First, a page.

I am working on a presentation for the Hong Kong Machine Learning meetup. Audience is very diverse in skills and experience; this is not a technical seminar but we assume the skills to understand the first chapters of the Deep Learning book for example.
Plan is to follow this outline:
15 min introduction to Julia under the assumption that they are familiar with Python: short history, syntax (I feel that’s more important than semantics at that level), LLVM backend, maybe code shootout Julia / Python / Matlab. Syntax is important in my mind: if I can leave the audience with the impression that they can read/write Julia code after 15 min, that can be a great motivation to start their learning curve.
15 min application to data science with stuff I did on COVID19. Code example, compartment modeling for diseases showing the quick turn-around from diagrams/formulas to code and plots.
15 min application to machine learning with an introduction to Flux.ml as a way to emphasize the high-level readability and auto-diff (and macro system without uttering the word macro), probably using bits of the Flux model zoo. And emphasize how general the framework is, and the easy use of GPUs.
If anyone has material for 1 and 3, I will be grateful! If no materials, comments from your experience will be useful.
I previously give a Julia talk at my University, but it was longer, about 1 hours, you can see at https://github.com/dmolina/julia_presentacion. It is done a plugin over notebook, RISE, that allowed you to see the notebook as slides, allowing me to run examples in real time (but with your time, it is difficult). Also, in previous threads in discourse there are also materials better than mine.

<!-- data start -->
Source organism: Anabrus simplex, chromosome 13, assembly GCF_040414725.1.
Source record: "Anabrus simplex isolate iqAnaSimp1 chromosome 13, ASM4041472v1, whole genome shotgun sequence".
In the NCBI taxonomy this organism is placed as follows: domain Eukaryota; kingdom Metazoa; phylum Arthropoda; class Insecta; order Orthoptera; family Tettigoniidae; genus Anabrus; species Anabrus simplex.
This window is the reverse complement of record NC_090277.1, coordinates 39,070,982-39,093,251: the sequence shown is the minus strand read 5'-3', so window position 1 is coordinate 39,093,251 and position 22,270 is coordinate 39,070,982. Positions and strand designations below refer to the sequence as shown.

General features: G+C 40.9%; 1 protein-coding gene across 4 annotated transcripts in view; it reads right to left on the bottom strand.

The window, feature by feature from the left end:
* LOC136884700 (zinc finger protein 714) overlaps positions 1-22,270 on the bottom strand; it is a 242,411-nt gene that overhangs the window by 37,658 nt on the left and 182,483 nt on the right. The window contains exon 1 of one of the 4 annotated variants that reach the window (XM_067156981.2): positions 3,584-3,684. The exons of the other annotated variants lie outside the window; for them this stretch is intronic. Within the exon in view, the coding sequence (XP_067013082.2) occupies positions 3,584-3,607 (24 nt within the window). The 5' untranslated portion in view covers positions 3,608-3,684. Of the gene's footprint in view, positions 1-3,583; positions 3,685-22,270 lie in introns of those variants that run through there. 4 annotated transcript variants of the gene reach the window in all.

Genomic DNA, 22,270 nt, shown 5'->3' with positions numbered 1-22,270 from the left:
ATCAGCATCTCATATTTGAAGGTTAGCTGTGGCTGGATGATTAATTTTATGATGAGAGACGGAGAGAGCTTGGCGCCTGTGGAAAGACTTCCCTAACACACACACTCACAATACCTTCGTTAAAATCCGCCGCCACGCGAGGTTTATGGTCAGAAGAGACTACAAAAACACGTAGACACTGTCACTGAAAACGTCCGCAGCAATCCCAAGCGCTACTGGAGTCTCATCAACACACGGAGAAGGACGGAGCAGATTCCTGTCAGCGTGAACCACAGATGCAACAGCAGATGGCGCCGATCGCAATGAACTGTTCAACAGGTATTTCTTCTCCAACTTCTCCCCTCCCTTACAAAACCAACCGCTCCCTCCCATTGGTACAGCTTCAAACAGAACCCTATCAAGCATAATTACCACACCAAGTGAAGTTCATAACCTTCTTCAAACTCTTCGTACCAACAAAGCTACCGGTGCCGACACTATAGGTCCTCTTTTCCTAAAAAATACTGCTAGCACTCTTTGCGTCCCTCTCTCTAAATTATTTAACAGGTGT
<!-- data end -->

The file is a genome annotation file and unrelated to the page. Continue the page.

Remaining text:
I recommend to compare some implementations of functions in Python, Matlab with Julia. I nice trick I do was to compare implementations in fibonacci and its time with Python and Julia. (I am bad, I know )
Lately, I am working on Flux, but I have few experience. I recommend also to see Metalhead, as a example of classifying animals in images (because it has pretrained models, like VGG19).
I am not sure it is realistic to cover all this in 15 minutes. Given the time constraints, I would skip the history, LLVM, and the shootout, and just say that it was written to be fast and convenient, and it is. Then focus on the language.
Again, I am not sure this is a realistic goal (for any serious language) — even if your audience is so naive that you succeed in this, it will be a false impression.
Instead, I would recommend tying in the language example with dissecting a few of the actual functions you use in your part 2. Eg make slides where you have a function of 10-20 lines, and explain what each line does.
I agree with everything Tamas said - 15 minutes isn’t nearly enough time to do all the things you want, so you have to kill your darlings.
When I teach, I always try to remember that I don’t really have to actually “teach” my students anything. Learning is much more effective if you can inspire the students to seek knowledge themselves. This holds all the more the less time you have available. So think: how can I inspire my audience and point them in the right direction to learn more?
With that in mind, when I do Julia intros I always like to begin by summarizing the old mission statement from 2012, especially the part from “We want a language that’s…” to “Did we mention that…”. I point out that this was incredibly ambitious, bordering on completely crazy, and full of apparent contradictions. And yet Julia has already managed to realize it all. That still blows my mind.
All good advice. Thanks a lot for the pointers and how quickly you send that. I’ll give it a first crack and road-test it beforehand to polish it.
That’s another point that I didn’t mention: the incredibly friendly and useful community. Also, in a sense, this is a true consequence of the language since reuse of someone else’s code is so easy and encourage everyone to collaborate instead of duplicating.